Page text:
Loyalist Township will now take the charge of preserving three historic properties in Bath, Ontario, as well as the historic contents of these buildings, after the Township legally acquired the properties this month.
According to a press release from the Township, those properties are Layer Cake Hall, the Bath Town Museum, and the Fairfield-Gutzeit House, along with its historic collection regarding the Loyalist settlement of Bath.
The Township says an agreement was reached between the Village of Bath and the newly formed Fairfield-Gutzeit Society to arrange for the transfer of three properties in October of 1997. That agreement outlined the conditions and obligations of the Society. Following the municipal amalgamation, a conveyance agreement was developed in 1999, which laid out the rights and responsibilities of Loyalist Township over the properties and the collection. In 2009, the Township entered rental agreements with the Fairfield-Gutzeit society for both the Bath Town Museum and Layer Cake Hall in December of 2009.
Then, in December of last year, the Township initiated legal proceedings to invoke “the ownership clause of the original conveyance document for the Bath Town Museum and Layer Cake Hall,” the Township said in the press release on Monday, Dec. 23, 2019.
The Township initiated those proceedings after the Fairfield-Gutzeit Society listed the Bath Town Museum and Layer Cake Hall properties for sale without giving any notice to the Township, according to legal documents. The proceedings also heard that the Township had been late on paying its rent repeatedly. The Society asserted that the Township had committed numerous breaches of the leases, however, the judge in the proceedings, Justice Graeme Mew, noted that “…the Township is in breach. This may, however, be of limited consequence given my determination of the option to purchase issue.”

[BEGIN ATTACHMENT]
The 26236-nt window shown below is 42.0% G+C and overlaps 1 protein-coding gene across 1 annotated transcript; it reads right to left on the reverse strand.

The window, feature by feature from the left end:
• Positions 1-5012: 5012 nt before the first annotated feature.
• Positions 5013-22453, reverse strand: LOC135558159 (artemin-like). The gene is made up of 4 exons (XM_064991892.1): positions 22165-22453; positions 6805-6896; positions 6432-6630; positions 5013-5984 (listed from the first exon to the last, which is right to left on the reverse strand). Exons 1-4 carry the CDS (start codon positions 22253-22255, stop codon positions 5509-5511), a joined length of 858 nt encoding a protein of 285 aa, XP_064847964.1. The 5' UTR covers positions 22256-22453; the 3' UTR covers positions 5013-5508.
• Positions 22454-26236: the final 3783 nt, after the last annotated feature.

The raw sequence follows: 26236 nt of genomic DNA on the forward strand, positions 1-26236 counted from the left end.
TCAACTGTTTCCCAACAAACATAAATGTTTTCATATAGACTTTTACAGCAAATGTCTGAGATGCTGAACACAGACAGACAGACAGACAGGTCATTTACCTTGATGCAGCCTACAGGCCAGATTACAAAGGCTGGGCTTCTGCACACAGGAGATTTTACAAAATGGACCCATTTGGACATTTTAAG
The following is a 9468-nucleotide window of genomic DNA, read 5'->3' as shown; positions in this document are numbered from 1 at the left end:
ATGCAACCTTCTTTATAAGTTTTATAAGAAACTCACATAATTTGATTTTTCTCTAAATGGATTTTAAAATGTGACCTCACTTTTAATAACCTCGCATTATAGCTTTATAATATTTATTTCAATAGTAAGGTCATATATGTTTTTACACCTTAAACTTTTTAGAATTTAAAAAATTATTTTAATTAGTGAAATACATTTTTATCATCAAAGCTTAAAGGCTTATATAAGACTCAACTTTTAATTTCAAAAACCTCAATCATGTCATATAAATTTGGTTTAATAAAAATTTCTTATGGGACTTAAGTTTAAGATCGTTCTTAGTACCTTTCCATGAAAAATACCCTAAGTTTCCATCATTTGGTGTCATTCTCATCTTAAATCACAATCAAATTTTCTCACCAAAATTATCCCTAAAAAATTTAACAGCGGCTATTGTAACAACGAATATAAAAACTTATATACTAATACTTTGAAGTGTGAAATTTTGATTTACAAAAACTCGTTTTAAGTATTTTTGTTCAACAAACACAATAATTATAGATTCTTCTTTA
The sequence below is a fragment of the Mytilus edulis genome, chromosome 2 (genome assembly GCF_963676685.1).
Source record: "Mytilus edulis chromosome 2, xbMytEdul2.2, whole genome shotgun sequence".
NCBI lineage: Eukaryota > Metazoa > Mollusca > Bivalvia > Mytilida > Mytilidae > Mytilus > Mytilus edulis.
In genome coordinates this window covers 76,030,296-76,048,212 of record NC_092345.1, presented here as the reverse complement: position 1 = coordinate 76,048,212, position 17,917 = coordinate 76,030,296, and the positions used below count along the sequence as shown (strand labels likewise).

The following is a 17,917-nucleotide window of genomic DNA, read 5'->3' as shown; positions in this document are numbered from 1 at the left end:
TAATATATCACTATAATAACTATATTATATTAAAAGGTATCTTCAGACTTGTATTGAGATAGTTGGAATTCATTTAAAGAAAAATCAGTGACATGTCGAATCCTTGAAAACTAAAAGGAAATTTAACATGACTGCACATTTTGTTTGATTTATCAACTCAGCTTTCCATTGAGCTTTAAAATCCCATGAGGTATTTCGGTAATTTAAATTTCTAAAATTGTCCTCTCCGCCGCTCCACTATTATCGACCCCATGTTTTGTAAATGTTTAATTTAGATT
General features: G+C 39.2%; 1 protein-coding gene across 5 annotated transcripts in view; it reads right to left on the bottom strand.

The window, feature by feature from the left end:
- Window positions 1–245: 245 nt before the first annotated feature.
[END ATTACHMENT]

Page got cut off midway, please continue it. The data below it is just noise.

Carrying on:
In the end, Judge Mew decided in favour of the Township, which was ordered to pay $2 for each of the two properties, as outlined in clause of the original agreement between both parties.
“The Township’s option to purchase the properties for two dollars ($2.00) each has, for the reasons given by me, been triggered,” Mew said in the recommendations of his decision.
“The Township is entitled to specific performance of the agreement of 31 October 1997. Specifically, the Township was, prior to the Society listing the properties for sale on MLS, entitled to receive a notice including an offer to the Township to purchase the properties at a purchase price of two dollars ($2.00) each.”
The decision left it open to both parties to negotiate new lease terms, however, the Township cited the possible future sale of the properties as its reason for initiating court proceedings in the first place.
“The proceedings were initiated over concerns that the properties could be sold to a private interest,” Loyalist Township said. “A decision by the court was made in March 2019 in the Township’s favour.”
According to the Township, the Fairfield-Gutzeit Society then approached the Township in September of this year asking it to also take ownership of the Fairfield-Gutzeit property and collection under the original conveyance. By resolution, Loyalist Township Council accepted the ownership of the property in October of 2019.